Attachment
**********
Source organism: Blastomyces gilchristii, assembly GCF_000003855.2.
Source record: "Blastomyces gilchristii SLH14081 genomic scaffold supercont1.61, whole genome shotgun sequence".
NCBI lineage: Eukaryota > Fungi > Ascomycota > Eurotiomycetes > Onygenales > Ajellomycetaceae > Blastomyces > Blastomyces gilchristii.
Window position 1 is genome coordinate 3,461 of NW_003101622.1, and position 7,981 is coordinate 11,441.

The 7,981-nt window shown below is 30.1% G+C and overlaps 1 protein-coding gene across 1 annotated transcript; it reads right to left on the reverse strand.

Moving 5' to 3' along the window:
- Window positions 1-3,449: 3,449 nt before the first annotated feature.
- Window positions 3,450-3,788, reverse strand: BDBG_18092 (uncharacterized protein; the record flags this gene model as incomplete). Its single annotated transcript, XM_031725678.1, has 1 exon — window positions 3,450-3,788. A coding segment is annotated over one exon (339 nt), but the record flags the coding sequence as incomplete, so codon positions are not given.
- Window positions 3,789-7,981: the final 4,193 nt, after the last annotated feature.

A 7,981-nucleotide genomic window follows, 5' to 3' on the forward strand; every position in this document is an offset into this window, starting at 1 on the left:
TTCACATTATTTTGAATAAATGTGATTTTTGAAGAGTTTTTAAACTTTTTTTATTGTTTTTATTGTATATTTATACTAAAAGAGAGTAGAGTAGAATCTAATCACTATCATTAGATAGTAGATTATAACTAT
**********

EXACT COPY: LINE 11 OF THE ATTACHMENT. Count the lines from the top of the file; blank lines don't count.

TTCACATTATTTTGAATAAATGTGATTTTTGAAGAGTTTTTAAACTTTTTTTATTGTTTTTATTGTATATTTATACTAAAAGAGAGTAGAGTAGAATCTAATCACTATCATTAGATAGTAGATTATAACTAT